Hola From Tenerife

Subscribe to our free newsletter to get an (ir)regular ray of Tenerife sunshine in your inbox. Just enter your email address below.

Delivered by FeedBurner



Festivals in Tenerife and other large gatherings are still not able to be held with social distancing and other restrictions still in force. Events listed here, therefore, are subject to cancellation or change without notice. Such circumstances are beyond our control.

Please like and follow our facebook page for more updates >>

Tuesday, December 29, 2020

Rosalía Gómez, the last slave of Tenerife

"Rosalía Gómez, the last slave of Tenerife"; Nelson Díaz Frías discovers an unpublished history of slaves in Arona

"This is an impressive and hitherto unknown true story of a woman of flesh and blood, called Rosalía Gómez, who was born at the beginning of the 19th century as a slave in the south of Tenerife." Thus begins the new book by the prolific historian Nelson Díaz Frías, entitled 'Rosalía Gómez (1801-1874), la última esclava de la isla de Tenerife' (Rosalía Gómez (1801-1874), the last slave on the island of Tenerife), which will be presented in the coming weeks.

This work, sponsored by the Department of Historical Heritage of the Arona City Council, collects the unpublished story of this woman, who lived in the south of Tenerife for much of the 19th century, and whose mere existence constitutes, in itself, a historical anachronism.

“This new book by historian Nelson Díaz Frías reveals a reality in our history that many people will be surprised by”, says Councilor José Alberto Delgado.

Rosalía Gómez was the last person subjected to slavery on the island of Tenerife and, most likely, also the last slave in Spain, discounting the American overseas territories of Cuba and Puerto Rico. In this book, Nelson Díaz Frías hits us, with the precision of data, with the biography of the last Tenerife slave, a woman whose existence barely reached beyond the limits of the municipality of Arona and who was born a slave for the simple fact that her mother was a slave, as well as her grandmother and all her maternal ancestors before her, constituting a unique and astonishing case of a whole lineage of slave women subjected to captivity, generation after generation from the 16th to the 19th century, at the hands of the successive generations of the same family of the rural bourgeoisie of Chasna.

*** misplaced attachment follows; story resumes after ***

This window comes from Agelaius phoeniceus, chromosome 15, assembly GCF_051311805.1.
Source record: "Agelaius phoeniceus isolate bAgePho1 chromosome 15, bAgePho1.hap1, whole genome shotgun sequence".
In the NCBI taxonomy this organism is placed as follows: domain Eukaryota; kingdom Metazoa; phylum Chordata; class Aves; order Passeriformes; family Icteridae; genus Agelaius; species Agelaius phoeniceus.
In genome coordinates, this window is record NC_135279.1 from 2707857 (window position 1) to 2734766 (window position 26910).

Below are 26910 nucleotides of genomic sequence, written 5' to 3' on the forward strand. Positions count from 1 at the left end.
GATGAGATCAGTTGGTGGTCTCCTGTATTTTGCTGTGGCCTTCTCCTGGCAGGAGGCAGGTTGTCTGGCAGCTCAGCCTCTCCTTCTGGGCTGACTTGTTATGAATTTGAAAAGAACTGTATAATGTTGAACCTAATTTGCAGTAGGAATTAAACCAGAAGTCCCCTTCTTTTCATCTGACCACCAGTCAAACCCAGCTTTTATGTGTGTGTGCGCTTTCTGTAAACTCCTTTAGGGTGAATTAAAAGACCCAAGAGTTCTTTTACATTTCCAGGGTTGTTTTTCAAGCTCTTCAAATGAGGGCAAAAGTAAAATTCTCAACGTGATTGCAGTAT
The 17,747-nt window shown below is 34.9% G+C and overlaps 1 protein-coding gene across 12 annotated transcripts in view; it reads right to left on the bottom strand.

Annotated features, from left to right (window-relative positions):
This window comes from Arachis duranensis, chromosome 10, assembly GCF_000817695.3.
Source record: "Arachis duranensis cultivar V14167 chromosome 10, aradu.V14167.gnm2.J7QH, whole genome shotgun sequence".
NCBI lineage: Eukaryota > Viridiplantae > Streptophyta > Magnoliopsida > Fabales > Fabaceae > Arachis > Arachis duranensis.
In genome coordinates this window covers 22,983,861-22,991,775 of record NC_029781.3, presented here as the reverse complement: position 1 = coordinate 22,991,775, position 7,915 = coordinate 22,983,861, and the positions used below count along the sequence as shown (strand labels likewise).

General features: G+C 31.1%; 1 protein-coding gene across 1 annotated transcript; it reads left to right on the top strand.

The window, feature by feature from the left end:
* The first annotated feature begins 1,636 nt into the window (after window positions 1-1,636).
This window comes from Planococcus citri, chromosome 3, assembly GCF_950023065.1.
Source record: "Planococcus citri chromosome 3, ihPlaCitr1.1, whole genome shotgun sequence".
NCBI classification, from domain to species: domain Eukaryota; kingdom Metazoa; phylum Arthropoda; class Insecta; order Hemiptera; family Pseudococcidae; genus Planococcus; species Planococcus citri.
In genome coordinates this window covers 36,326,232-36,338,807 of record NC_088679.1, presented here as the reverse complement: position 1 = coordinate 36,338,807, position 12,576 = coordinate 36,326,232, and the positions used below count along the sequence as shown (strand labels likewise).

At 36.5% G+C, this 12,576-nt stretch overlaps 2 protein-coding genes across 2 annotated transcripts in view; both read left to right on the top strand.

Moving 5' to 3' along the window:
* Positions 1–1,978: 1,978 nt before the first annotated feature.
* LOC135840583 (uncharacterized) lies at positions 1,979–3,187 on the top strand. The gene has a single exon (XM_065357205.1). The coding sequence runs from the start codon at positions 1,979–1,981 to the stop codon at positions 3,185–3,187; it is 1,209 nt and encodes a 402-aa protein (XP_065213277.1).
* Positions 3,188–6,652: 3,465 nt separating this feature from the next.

Rosalía was born in Charco del Pino (Granadilla de Abona), in 1801. At just 10 years old, she was separated from her family and transferred to Arona, a municipality where she would spend the rest of her life, when she was sold to her third and last owner. The first was Antonio Gómez del Castillo, mayor of Granadilla at the beginning of the 19th century, hence she adopted his surname. Because of the family uprooting of the slaves and their social marginalization, they were not even aware of their true lineage,” Díaz Frías explained.

The investigation has revealed that Rosalía had offspring despite her single status. She gave birth to three children who, like their mother and ancestors, acquired the status of slaves from the day they were born, but were never sold at the will of their first and only owner, reaching freedom in adolescence as a result of the abolition law enacted in 1837. 

Díaz Frías' study determines that the last slave in Tenerife achieved her freedom at the age of 40 and the status of servant three years after the abolition law was approved. Her new condition would be acquired from her last owner, José Medina, great-grandfather of Juan Bethencourt Alfonso, a renowned doctor and anthropologist from San Miguel.

The author explains that Rosalía would end up settling after a few years in a humble house in the hamlet of Túnez (Arona), where she died in 1874. The house in which she lived from the age of 10 until she was liberated three decades later still exists in the church square in Arona and today it is owned by the descendants of José Medina. In the book there is a photo of the house and even of the room where Rosalía Gómez very possibly rested.

Nelson Díaz Frías explains, "I came across a burial certificate from November 1874 by pure chance, where the details of the late Rosalía Gómez, her parentage, her age ... and a note made by the priest that caught my attention were recorded: "The late Rosalía Gómez was brought to this town as a slave girl ”. I was curious and wanted to investigate who that woman was, if she left offspring and which family she served as a slave”.

“It is the first lineage that I find of slaves in which I have been able to trace their ancestry practically until the beginning of the seventeenth century, and also enslaved by the same Vilaflor and Arona family generation after generation. Her great-great-grandmother is the oldest of this lineage at the beginning of the 17th century and this great-great-grandmother's ancestors were slaves of African origin, although Rosalía was a white woman”.